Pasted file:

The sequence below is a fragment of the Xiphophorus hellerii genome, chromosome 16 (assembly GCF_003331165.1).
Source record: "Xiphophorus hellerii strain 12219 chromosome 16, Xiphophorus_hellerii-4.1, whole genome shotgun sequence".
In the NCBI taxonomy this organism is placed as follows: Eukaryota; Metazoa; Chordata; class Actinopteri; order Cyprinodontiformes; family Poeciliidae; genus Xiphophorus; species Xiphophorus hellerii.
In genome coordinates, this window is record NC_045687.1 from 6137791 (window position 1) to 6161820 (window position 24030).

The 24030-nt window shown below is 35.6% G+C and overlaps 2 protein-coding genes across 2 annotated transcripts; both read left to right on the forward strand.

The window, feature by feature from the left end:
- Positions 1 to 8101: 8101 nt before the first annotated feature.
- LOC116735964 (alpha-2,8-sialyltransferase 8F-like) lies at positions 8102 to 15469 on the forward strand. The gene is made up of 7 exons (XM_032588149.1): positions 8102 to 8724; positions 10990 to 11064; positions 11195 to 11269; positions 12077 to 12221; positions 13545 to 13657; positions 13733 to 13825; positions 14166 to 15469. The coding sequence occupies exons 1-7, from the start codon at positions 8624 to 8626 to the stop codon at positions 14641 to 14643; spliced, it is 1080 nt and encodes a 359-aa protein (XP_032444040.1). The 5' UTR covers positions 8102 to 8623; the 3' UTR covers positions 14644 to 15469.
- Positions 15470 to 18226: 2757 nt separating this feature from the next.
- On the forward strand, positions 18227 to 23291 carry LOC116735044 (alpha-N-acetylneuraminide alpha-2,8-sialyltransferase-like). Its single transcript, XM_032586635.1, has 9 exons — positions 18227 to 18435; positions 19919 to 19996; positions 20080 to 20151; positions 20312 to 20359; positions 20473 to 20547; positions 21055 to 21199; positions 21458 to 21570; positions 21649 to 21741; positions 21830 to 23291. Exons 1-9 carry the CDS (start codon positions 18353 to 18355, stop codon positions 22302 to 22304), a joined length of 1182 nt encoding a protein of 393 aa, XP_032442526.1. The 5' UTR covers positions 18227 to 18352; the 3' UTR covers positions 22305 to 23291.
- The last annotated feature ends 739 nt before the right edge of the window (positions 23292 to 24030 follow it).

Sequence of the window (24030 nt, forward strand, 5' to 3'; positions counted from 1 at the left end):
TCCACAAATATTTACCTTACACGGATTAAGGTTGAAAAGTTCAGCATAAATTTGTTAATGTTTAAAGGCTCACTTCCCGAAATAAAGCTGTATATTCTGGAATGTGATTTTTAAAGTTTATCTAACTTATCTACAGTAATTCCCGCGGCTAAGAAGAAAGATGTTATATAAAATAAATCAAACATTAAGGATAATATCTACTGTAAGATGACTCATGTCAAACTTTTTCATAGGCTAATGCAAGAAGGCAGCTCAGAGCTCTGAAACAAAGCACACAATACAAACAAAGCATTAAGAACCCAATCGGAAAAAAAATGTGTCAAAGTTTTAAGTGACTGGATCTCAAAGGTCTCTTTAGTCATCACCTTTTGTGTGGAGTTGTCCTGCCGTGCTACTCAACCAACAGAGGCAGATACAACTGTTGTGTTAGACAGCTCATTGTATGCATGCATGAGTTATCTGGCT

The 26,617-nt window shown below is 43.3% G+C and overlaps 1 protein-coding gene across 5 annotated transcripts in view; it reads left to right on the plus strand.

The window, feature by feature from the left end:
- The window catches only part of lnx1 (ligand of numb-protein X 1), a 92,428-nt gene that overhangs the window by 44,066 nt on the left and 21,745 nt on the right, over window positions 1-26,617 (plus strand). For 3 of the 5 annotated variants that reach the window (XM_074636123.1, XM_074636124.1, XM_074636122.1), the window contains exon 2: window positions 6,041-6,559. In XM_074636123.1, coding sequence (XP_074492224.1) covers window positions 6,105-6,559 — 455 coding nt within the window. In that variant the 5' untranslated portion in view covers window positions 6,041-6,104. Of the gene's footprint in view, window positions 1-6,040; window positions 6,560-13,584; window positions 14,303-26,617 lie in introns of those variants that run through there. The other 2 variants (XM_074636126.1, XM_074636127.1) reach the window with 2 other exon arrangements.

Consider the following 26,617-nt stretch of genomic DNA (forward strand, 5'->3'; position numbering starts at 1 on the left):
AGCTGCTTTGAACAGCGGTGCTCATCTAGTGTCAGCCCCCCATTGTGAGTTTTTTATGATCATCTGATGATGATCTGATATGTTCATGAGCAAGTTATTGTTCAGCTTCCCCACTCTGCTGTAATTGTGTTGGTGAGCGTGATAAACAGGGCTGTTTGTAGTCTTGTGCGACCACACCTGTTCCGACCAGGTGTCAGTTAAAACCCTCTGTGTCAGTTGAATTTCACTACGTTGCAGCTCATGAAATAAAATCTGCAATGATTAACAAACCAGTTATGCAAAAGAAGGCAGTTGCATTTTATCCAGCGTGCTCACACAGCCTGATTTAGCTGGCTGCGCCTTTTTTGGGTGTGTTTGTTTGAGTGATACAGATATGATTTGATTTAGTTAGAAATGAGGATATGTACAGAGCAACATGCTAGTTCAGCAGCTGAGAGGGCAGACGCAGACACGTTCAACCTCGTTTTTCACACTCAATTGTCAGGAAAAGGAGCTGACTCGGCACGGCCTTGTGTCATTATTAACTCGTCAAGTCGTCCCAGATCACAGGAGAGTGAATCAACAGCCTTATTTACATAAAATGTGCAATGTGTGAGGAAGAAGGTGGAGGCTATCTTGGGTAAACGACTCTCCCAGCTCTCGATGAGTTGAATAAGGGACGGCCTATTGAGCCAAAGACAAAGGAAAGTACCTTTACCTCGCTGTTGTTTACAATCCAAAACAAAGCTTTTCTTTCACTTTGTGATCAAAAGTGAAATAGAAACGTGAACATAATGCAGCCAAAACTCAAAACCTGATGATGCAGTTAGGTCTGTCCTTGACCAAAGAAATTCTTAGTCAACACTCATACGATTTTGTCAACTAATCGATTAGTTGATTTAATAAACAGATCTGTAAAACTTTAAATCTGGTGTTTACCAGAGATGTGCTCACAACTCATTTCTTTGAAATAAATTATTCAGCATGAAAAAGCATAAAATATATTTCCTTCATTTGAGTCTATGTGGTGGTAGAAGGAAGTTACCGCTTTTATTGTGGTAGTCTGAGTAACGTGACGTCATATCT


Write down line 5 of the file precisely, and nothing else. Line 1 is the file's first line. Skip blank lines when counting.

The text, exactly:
The 24030-nt window shown below is 35.6% G+C and overlaps 2 protein-coding genes across 2 annotated transcripts; both read left to right on the forward strand.